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You are only locking a dynamically created string ("LogWritter_" + this.FileName)! Each thread will create another one. Create a common lock-object instead

public static readonly object fileLock = new object();

...

lock (fileLock) {
    ...
}

If you want to create different locks for different files, you will have to store them in a collection that will be used by all the threads.

If you are working with .NET Framework 4.0, you can use a ConcurrentDictionary<TKey, TValue>. Otherwise you will have to lock the access to a normal Dictionary<TKey, TValue>

public static readonly ConcurrentDictionary<string,object> fileLocks =
    new ConcurrentDictionary<string,object>();

...

object lockObject = fileLocks.GetOrAdd(filename, k => new object());
lock (lockObject) {
    ...
}

UPDATE

If you want to compare the references of two strings, you have to use

Object.ReferenceEquals(s1, s2)

Where

string s1 = "Hello";
string s2 = "Hello";
Console.WriteLine(Object.ReferenceEquals(s1, s2)); // ===> true

string s3 = s1 + " World!";
string s4 = s2 + " World!";
Console.WriteLine(s3 == s4); // ===> true
Console.WriteLine(Object.ReferenceEquals(s3, s4)); // ===> false

Strings created at compile-time are interned, i.e. a single string constant will be created for equal strings. Strings created at runtime, however, will be created as individual and distinct objects!

The hash code of strings is calculated from the characters of the string, not from their reference.

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I think you mean public static readonly object fileLock :) –  TheBuzzSaw May 4 '12 at 17:30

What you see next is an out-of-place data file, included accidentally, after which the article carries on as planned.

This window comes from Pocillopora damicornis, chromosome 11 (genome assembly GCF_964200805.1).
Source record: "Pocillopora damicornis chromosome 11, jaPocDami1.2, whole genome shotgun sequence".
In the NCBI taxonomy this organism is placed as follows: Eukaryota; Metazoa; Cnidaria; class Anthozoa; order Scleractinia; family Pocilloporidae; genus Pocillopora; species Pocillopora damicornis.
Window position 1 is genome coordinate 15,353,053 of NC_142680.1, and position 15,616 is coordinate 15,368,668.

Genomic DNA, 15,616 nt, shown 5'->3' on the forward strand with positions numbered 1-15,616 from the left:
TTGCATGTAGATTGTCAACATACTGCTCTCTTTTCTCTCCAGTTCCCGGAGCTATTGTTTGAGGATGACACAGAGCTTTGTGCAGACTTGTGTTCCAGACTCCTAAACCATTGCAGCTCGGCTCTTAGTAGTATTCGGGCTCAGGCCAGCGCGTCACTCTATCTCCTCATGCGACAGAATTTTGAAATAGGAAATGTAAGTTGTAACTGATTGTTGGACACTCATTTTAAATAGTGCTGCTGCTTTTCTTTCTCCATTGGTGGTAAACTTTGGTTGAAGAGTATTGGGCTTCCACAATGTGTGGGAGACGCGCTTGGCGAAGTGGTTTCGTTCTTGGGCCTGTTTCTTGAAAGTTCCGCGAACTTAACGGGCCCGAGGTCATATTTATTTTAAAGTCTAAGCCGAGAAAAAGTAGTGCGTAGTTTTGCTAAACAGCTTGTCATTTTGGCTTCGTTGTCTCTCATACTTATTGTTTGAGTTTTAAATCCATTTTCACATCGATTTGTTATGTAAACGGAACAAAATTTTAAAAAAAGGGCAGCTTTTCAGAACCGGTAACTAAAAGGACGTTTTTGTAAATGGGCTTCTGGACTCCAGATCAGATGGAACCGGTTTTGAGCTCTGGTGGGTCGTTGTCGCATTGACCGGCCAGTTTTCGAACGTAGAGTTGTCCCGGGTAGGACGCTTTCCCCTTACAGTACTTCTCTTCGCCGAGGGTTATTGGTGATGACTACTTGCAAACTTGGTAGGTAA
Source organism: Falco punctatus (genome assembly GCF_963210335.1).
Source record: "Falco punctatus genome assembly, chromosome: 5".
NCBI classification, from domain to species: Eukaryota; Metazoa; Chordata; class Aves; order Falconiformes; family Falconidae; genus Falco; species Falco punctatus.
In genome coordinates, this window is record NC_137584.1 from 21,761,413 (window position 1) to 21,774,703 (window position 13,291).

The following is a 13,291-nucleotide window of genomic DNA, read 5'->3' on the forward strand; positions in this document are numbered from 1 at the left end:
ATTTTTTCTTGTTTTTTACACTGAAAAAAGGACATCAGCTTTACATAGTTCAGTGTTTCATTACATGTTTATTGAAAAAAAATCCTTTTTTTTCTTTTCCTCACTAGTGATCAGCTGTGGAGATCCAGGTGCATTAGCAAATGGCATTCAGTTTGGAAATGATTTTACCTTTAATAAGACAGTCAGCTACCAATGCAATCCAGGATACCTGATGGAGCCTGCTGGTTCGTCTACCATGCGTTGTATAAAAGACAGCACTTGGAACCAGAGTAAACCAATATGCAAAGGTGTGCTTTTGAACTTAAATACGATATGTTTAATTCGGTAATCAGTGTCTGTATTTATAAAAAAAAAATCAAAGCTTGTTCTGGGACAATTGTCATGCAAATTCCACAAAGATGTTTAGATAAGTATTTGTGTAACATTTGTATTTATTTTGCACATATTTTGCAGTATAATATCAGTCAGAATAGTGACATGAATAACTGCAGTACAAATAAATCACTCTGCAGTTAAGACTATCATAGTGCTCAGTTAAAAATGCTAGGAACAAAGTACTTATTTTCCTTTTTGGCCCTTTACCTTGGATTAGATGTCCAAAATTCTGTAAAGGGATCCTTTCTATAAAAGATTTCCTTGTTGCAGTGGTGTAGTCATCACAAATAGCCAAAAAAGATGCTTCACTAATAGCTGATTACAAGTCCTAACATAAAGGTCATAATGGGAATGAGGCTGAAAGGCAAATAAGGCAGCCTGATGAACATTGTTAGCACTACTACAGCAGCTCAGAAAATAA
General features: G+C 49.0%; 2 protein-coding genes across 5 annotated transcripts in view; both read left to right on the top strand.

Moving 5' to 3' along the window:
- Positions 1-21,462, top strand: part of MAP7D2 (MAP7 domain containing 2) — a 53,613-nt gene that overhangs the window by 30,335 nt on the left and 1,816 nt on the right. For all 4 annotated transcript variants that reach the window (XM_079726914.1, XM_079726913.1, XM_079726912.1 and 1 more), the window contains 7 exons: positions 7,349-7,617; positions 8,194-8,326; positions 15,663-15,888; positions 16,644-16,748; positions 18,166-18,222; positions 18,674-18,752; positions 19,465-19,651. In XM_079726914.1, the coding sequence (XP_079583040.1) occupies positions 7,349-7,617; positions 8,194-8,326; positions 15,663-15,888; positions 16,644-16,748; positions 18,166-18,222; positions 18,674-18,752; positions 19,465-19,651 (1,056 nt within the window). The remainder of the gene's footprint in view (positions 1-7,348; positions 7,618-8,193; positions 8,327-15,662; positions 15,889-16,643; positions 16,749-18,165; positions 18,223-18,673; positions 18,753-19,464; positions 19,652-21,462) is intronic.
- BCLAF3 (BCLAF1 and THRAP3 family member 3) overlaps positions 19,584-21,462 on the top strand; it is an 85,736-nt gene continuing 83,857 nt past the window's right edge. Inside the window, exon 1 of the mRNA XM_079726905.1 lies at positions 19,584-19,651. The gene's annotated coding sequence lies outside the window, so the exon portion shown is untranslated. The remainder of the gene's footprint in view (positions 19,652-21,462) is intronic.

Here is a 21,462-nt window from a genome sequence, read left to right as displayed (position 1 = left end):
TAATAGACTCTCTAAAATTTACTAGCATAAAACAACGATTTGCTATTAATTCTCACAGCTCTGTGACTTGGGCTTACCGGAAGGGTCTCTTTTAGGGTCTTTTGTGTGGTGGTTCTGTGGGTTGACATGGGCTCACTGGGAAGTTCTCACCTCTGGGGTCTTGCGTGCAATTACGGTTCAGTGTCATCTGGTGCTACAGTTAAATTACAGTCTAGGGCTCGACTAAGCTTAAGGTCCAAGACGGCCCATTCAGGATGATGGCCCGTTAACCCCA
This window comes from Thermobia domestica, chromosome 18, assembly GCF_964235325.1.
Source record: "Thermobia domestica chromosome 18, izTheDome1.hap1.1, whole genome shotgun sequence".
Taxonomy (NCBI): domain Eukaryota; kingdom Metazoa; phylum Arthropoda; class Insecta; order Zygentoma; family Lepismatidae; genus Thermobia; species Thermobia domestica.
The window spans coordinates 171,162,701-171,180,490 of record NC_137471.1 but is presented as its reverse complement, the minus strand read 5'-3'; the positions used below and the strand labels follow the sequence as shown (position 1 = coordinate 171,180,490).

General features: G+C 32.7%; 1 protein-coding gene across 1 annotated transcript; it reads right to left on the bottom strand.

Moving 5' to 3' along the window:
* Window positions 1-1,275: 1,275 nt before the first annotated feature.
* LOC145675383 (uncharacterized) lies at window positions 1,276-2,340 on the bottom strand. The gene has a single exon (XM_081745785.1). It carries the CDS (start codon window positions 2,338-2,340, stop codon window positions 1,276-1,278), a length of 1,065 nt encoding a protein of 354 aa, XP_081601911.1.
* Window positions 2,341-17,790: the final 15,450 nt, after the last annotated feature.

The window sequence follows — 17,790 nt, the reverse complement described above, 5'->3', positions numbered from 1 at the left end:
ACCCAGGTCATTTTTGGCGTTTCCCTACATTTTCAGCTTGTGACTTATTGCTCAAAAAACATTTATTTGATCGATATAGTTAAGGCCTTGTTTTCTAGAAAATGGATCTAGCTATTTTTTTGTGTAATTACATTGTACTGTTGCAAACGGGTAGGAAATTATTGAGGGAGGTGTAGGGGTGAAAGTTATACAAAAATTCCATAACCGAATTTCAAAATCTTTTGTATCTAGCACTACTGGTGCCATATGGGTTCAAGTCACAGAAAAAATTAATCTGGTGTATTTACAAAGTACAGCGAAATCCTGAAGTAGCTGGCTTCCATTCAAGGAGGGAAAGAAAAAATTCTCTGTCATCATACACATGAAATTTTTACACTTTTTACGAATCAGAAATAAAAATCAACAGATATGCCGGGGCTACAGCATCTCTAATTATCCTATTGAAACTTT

Yeah, corrected it. –  Olivier Jacot-Descombes May 4 '12 at 17:42

Try out this code. When the first thread comes in and calculates the value of string.Concat("LogWritter_", this.FileName) it puts a lock on this string. The second thread will also calculates the same string value but the strings are going to be different. If you will compare strings using ==,Equals() or GetHashCode() you will see both strings are same because == and Equals() are overloaded for string class. but if you will check the ReferenceEquals() then you it returns false. It means both the string have different references. And that is why first thread locks on one string object and second thread locks on second string object and you get the error.

class Program
{
    public static void Main(string[] args)
    {
        string locker = "str", temp = "temp";
        string locker1 = locker + temp;
        string locker2 = locker + temp;

        Console.WriteLine("HashCode{0} {1}", locker1.GetHashCode(), locker2.GetHashCode());
        Console.WriteLine("Equals {0}", locker1.Equals(locker2));
        Console.WriteLine("== {0}", locker1 == locker2);
        Console.WriteLine("ReferenceEquals {0}", ReferenceEquals(locker1, locker2));
        app.Program p = new Program();
        Action<string> threadCall = p.Run;
        threadCall.BeginInvoke(locker1, null, null);
        threadCall.BeginInvoke(locker2, null, null);
        Console.Read();
    }

    public void Run(string str)
    {
        lock (str)
        {
            Console.WriteLine("im in");
            Thread.Sleep(4000);
            Console.WriteLine("print from thread id {0}", Thread.CurrentThread.ManagedThreadId);
        }
    }


}